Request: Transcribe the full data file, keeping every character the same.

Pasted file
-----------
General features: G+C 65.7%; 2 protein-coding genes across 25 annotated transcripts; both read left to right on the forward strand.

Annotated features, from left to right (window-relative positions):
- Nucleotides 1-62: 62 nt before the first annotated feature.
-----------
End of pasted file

General features: G+C 65.7%; 2 protein-coding genes across 25 annotated transcripts; both read left to right on the forward strand.

Annotated features, from left to right (window-relative positions):
- Nucleotides 1-62: 62 nt before the first annotated feature.